- The virus is associated with very low testosterone, which often occurs in addition to pre-existing low testosterone related to other chronic conditions.
- Multiple studies suggest that men admitted with COVID‐19 have significantly lower testosterone levels than with other acute hospital admissions.
- We should check testosterone levels in men affected by COVID-19. This is due to the known negative impact of low levels of testosterone on the circulatory system and heart failure.
- Men with low testosterone may be at high risk if they are infected, as testosterone reduces inflammation of the blood vessels.9
- In non-COVID-19 patients who have been treated with testosterone replacement therapy to restore levels, evidence shows a significant reduction in hospital admissions and death.
- Diabetes treatment involving testosterone may have a role in men who develop low testosterone with COVID-19 infection. It may also in those who develop Long Covid. 10
We’re missing a trick by not measuring testosterone. There’s now an opportunity for an intense testosterone treatment to boost men’s resistance to the acute inflammation associated with COVID‐19 infection.
There’s a pre-existing population of men with chronic medical conditions causing low testosterone. They may have survived the current pandemic but continue to be at considerable risk from a subsequent wave of infection, or future viral pandemics.
Current medical guidelines already recommend screening, diagnosing, and treating men with low testosterone in high-risk groups. These include those with diabetes who are overweight and men with erection problems.
Two recent reviews highlighted the cardiovascular and prostate safety of testosterone replacement therapy, together with a recent study demonstrating the safety in COVID-19 patients.11 Using steroids has also been very beneficial in seriously ill patients.12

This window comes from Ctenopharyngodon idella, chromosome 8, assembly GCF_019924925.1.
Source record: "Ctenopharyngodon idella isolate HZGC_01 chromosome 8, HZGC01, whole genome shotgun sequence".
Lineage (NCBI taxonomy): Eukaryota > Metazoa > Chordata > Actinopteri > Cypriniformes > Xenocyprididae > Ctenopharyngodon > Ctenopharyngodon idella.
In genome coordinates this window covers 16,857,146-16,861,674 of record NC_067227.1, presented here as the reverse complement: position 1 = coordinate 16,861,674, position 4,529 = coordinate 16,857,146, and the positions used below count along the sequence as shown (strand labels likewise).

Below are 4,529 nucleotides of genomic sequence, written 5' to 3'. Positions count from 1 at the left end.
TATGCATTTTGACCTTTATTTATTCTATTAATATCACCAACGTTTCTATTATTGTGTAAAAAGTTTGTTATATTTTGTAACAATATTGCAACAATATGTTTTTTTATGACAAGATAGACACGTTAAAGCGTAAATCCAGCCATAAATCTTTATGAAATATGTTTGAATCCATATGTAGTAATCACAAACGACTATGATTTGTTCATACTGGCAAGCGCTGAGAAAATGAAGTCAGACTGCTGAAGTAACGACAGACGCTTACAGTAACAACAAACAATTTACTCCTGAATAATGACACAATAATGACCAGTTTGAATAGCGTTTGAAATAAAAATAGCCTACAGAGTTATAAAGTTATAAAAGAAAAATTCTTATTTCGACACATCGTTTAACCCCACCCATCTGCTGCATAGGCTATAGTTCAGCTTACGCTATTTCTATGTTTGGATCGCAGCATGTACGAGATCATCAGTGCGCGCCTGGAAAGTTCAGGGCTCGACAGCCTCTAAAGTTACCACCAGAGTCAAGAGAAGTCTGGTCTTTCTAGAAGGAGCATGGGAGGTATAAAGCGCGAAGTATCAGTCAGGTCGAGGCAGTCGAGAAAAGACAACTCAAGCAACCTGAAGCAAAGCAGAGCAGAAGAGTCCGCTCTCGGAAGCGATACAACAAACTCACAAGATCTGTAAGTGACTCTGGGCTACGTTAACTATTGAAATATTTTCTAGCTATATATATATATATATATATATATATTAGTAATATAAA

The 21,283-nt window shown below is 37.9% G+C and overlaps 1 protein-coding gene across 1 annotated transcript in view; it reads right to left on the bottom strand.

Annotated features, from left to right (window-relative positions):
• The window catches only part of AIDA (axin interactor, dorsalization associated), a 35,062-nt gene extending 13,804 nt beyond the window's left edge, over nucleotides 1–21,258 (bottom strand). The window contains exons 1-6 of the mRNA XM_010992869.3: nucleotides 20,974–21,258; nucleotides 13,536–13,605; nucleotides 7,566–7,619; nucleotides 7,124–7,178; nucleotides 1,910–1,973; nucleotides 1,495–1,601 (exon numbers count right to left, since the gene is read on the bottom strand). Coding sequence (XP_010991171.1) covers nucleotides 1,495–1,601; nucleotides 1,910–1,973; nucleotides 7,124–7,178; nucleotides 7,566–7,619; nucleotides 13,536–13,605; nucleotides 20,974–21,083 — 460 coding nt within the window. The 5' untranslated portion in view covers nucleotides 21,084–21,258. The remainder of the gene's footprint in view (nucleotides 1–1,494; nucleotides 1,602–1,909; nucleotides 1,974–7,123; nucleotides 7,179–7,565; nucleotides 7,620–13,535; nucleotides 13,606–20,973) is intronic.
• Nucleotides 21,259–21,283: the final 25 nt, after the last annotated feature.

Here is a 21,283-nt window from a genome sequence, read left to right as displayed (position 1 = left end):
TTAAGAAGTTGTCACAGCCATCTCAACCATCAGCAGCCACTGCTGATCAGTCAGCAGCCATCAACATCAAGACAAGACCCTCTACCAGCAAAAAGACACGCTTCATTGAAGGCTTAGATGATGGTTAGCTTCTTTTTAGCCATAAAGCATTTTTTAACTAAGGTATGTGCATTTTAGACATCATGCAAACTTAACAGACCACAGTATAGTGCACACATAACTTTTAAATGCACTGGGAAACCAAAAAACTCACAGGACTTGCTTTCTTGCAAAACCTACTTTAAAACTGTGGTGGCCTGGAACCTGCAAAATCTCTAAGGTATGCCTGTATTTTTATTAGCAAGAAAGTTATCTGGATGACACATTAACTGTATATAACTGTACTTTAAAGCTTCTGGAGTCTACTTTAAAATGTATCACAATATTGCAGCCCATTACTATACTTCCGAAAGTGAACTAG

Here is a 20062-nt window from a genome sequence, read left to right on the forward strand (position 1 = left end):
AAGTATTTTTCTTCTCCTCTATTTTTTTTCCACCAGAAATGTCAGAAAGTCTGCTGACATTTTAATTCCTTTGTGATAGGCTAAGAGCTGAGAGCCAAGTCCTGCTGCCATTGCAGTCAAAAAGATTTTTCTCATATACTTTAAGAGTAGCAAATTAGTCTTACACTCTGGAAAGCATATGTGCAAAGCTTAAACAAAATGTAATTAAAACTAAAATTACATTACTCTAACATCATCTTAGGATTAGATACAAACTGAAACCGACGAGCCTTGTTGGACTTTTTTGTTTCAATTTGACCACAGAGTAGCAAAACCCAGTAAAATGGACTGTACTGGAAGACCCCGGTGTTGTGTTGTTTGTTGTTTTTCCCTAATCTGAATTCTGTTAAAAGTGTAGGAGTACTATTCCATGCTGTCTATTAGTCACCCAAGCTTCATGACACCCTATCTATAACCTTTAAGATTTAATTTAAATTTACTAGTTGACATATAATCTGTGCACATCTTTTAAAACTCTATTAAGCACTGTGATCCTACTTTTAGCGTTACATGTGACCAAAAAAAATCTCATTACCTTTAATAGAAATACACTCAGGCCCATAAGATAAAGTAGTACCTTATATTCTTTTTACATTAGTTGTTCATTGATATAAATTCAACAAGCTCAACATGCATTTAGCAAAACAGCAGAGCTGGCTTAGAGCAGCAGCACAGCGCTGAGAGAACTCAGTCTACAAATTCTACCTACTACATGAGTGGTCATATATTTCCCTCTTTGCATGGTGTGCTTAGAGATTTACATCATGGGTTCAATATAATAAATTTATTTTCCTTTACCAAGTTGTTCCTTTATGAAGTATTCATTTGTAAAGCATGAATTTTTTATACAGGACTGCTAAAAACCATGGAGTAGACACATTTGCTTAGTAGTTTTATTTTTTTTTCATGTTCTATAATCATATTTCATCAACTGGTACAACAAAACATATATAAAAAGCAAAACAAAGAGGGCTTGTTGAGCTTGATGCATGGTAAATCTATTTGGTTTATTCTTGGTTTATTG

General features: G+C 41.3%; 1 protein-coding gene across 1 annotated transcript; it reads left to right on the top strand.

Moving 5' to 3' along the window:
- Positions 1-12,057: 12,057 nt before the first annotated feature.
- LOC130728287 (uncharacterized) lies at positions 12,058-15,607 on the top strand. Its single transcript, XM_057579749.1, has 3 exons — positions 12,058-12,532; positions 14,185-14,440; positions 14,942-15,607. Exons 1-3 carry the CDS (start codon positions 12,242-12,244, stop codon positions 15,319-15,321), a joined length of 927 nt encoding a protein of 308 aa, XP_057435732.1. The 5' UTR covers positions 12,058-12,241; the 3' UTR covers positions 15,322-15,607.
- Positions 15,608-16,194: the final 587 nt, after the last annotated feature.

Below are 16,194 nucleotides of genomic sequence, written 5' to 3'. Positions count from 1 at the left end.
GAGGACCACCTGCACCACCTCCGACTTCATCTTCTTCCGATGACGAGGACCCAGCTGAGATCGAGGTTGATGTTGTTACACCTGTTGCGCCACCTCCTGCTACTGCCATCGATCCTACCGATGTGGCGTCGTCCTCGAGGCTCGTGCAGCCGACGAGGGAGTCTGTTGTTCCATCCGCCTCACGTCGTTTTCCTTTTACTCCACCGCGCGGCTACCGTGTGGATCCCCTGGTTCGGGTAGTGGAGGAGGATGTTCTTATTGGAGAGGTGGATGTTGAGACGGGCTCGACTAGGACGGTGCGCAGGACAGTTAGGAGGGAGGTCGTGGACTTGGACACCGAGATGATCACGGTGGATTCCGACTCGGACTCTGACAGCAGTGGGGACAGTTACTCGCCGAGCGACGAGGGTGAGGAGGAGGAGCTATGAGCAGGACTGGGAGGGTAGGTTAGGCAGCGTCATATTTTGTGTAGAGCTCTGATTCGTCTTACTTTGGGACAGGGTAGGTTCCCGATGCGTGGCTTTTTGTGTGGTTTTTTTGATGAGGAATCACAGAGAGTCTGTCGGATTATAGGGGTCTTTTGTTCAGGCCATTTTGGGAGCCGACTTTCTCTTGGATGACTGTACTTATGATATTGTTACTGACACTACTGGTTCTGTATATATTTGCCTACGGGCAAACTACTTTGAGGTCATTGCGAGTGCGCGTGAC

Using drugs that improve the health of blood vessels and the heart, such as statins, blood pressure treatments, drugs like Viagra and Cialis and inappropriate patients anticoagulants could also be very important.
Prevention of COVID-19 is best
- Avoid exposing yourself to the virus (especially indoors)
- Stay fit and active
- And work hard on weight control.
If you think you may have low testosterone due to a medical condition or your symptoms e.g.:
- Low sexual desire
- Erection problems
- Muscle weakness
- Depression etc.
Check it out!
Coronavirus Disease Statistics. Available here.
Márquez EJ, Trowbridge J, Kuchel GA et al. The lethal sex gap: COVID-19. Immun Ageing. 2020;17(1):13.
Peckham, H, de Gruijter, NM, Raine C et al. Male sex identified by global COVID-19 meta-analysis as a risk factor for death and ITU admission. Nat Commun 11, 6317 (2020).
Ahmadzadeh J, Mobaraki K, Mousavi SJ et al. The risk factors associated with MERS-CoV patient fatality: A global survey. Diagn Microbiol Infect Dis. 2020;96(3):114876.
Schroeder M, Tuku B, Jarczak D. The majority of male patients with COVID-19 present low testosterone levels on admission to Intensive Care in Hamburg, Germany: a retrospective cohort study. medRxiv 2020. doi.org/10.1101/2020.05. 07.20073817.t
Wei X, Xiao Y-T, Wang J et al. Sex Differences in Severity and Mortality Among Patients With COVID-19: Evidence from Pooled Literature Analysis and Insights from Integrated Bioinformatic Analysis. arXiv (Preprint). 2020;
Aversa A, Duca Y, Condorelli RA et al Androgen Deficiency and Phosphodiesterase Type 5 Expression Changes in Aging Male: Therapeutic implications. Frontiers in Endocrinology published: 11 April 2019 doi: 10.3389/fendo.2019.00225
Shastri A, Wheat J, Agrawal S et al. Delayed clearance of SARS-CoV2 in male compared to female patients: High ACE2 expression in testes suggests the possible existence of gender-specific viral reservoirs. medRxiv (Preprint). 2020; 1–13.
Mohamad NV, Wong SK, Wan Hasan WN et al. The relationship between circulating testosterone and inflammatory cytokines in men. Vol. 22, Aging Male. Taylor and Francis Ltd; 2019. p. 129–40.
Yassin A. Haider A, Haider K, et al. Testosterone Therapy in Men With Hypogonadism Prevents Progression From Prediabetes to Type 2 Diabetes: Eight-Year Data From a Registry Study. Diabetes Care 2019;42(6):1104-11. doi. org/10.2337/dc18-2388.
Rambhatla A, Bronkema CJ, Corsi N et al. COVID-19 Infection in Men on Testosterone Replacement Therapy. J Sex Med 2021;18:215-218.
Lamontagne F, Agoritsas T, Macdonald H et al. A living WHO guideline on drugs for covid‐19. BMJ 2020;370. 10.1136/bmj.m3379.